we have this data, it hasn't dissuaded anyone form playing in the NFL. Are the tremendous rewards offered to
these athletes helping to compensate for the potential risk? We understand now why they play on
Sunday, or do we?
friend of mine, and former teammate at the University of Washington Cam
Cleeland had it great, or so he thought.
A second round draft pick of the New Orleans Saints in the 1998 NFL
draft who went on to play 8 seasons in the League and retired in 2006. Shortly after retiring he found himself
in a persistent mental fog with occasional bouts of dizziness. He began gaining weight and lacked
energy. He had bouts of anger and
would fly off the handle at a moments notice. He felt depressed and frustrated.
says, "Fans just see Sundays" they don't see the hits the players take in
practice, during mini-camps, training camps and during practices during the
long NFL regular season. He
suffered from eight diagnosed concussions over his college and NFL career. There is no doubt that these head
injuries and how they were medically handled played a role in the 3 years of
fog Cam found himself in when he was done playing.
been able to find a doctor, Daniel Amen who has been able to help him get his
post football mental health challenges back in order. Dr.
Amen helped Cam by encouraging weight loss, regular exercise, mental exercises
and nutritional supplements. Cam says he has no regrets about
playing football except he wishes his concussions were properly diagnosed and
he was able to give his fragile brain the right amount of time for
the Adolescent Brain More Fragile Than the Adult Brain?
hits seem to be more severe for the adolescent brain. A study in Neurosurgery showed that high school players that
suffered two or more concussions had reported much higher rates of mental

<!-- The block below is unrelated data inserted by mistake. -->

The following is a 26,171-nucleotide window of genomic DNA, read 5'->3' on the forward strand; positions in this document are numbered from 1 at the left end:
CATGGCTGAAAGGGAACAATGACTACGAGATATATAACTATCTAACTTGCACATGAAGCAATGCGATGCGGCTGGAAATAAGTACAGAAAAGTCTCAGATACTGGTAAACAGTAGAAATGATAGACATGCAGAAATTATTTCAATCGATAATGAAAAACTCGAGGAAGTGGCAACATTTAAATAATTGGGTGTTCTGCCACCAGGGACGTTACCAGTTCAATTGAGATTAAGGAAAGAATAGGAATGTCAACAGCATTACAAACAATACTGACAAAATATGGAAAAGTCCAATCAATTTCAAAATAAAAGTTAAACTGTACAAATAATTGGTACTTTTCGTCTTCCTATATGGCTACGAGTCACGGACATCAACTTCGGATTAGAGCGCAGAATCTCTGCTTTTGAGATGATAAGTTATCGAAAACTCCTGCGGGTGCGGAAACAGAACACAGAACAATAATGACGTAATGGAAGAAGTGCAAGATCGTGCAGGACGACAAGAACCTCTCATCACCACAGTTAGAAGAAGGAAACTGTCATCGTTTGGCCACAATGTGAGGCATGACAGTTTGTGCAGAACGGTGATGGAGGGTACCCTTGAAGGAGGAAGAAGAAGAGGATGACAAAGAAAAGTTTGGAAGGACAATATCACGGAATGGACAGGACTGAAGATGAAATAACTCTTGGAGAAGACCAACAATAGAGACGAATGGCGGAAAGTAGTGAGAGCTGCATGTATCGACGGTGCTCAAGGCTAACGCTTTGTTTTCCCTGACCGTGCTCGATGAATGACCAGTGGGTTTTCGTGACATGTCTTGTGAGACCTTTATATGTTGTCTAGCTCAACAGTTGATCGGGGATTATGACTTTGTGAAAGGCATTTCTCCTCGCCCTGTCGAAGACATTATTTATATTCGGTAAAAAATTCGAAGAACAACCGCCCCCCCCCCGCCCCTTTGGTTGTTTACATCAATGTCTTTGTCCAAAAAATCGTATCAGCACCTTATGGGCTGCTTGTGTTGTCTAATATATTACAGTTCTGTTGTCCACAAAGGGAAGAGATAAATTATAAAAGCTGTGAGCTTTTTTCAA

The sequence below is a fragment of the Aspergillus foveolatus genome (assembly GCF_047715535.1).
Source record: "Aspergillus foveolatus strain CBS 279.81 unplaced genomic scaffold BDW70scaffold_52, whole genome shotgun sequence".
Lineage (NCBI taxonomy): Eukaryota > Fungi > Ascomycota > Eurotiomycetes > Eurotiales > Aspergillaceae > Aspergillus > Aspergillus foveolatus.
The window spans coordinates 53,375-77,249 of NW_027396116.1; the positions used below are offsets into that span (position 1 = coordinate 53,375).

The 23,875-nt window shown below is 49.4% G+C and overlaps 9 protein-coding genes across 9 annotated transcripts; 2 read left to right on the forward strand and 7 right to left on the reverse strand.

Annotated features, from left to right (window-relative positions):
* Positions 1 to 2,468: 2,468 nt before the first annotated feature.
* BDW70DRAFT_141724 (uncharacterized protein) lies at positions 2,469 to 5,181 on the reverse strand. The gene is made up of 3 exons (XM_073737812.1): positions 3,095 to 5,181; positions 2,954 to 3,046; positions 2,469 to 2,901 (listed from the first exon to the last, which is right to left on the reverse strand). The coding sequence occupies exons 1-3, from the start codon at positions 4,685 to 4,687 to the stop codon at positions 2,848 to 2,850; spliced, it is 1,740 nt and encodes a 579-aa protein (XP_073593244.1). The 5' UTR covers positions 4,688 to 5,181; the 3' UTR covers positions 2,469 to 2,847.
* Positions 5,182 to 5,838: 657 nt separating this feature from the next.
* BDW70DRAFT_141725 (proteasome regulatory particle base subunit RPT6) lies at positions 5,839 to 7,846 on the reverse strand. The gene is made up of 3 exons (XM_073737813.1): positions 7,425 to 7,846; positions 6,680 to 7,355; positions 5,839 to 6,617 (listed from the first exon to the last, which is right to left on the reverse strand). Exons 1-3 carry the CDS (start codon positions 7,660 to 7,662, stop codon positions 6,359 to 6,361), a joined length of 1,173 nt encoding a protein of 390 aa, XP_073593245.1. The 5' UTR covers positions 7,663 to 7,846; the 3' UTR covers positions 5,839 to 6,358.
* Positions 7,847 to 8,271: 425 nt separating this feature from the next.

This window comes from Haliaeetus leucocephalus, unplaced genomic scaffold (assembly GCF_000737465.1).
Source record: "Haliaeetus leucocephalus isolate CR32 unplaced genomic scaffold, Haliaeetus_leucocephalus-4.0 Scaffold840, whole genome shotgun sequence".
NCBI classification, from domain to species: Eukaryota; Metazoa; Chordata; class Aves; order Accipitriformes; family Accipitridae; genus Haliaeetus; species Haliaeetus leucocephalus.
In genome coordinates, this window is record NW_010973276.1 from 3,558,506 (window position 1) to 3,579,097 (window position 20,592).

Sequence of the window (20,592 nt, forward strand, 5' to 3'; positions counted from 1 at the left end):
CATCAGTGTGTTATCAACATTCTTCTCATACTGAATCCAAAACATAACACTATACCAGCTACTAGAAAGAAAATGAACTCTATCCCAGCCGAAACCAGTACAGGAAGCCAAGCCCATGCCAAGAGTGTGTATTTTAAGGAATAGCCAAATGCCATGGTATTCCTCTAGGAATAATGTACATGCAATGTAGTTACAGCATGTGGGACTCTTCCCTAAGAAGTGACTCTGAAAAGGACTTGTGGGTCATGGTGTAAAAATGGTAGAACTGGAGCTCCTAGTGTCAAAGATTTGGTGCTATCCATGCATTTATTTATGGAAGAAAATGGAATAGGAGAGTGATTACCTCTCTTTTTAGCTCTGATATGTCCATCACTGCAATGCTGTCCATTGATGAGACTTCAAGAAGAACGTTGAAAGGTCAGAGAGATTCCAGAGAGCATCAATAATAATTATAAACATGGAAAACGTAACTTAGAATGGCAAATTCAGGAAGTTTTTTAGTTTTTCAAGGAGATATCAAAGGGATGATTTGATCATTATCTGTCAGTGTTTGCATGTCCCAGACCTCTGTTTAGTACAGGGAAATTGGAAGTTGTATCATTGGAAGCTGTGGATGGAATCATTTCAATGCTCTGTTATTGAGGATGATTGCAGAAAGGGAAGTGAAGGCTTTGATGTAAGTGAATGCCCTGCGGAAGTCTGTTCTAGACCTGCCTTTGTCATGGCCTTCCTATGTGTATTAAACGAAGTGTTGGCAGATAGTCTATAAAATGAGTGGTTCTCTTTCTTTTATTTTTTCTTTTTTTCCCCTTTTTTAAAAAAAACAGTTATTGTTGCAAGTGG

problems including headaches, dizziness and sleeping issues.
concussions are also most likely to affect these developing areas such as the
frontal lobes, responsible for many higher cognitive functions such as
self-control and abstract reasoning.
The still developing adolescent brain requires more time than an adult brain requires to
recover from a brain injury.
interesting piece of data has shown players with a history of concussions have
statistically significantly lower grade point averages than athletes without a
history of concussion. Young
football players are suffering concussions at higher rates than NFL players and
many of these kids will not ever play the sport competitively again after high
school, but are still having lasting consequences.
children have relatively heavier heads and rapidly developing brains, this
makes the frequency and severity of head injuries in children even higher,
making recovery time even more important for them, according to Ann McKee, a
neurologist at Boston University.
Dr. McKee has performed postmortem research on the brains of children,
NFL players and soldiers.
can we do to protect our children from the fate of many retired NFL players
living with mental health issues?
are willing to let your child play football you need to make a checklist. Start by asking these questions to your
son's high school football head coach and/or athletic director.
1. Do you administer a pre-season ImPact
test to all players? The ImPact
test is a twenty-minute neuro-cognitive assessment test. ImPACT (Immediate Post-Concussion
Assessment and Cognitive Testing) is the first, most-widely used, and most
scientifically validated computerized concussion evaluation system. The day following a concussion a player
is run through a posttest. This
helps the medical professional measure the decline in performance triggered by
2. Do you have a certified athletic trainer/medical
personnel on the sideline during games?
Practice? If not at
practice do all the coaches have training on recognizing concussion symptoms
and what to do if a player exhibits these signs?
you have a system in place for educating the players on the risks of head
injuries? Are all the players
aware of what concussion symptoms look like and do they realize they can help
monitor one another? The coaches, players
and parents should all sign a contract that shows they are all-in on concussion
awareness and prevention.
4. Is the equipment fitted properly to the
athlete? Proper sized ear pads,
mouth guards and chinstraps are all a must. The team should have a trainer or coach that fits this
equipment to each athlete individually.
Experts are skeptical of 'anti-concussive' equipment and parents should
5. Does the coaching staff spend ample
time educating players on the technique and mechanics to proper tackling? This is really the only way to help
prevent and limit head injuries.
Avoidance of helmet to helmet hitting is a must and needs to be avoided
at all costs and disciplined if it happens. Is hitting limited throughout the week to help eliminate
unnecessary risk of repeated blows to the head?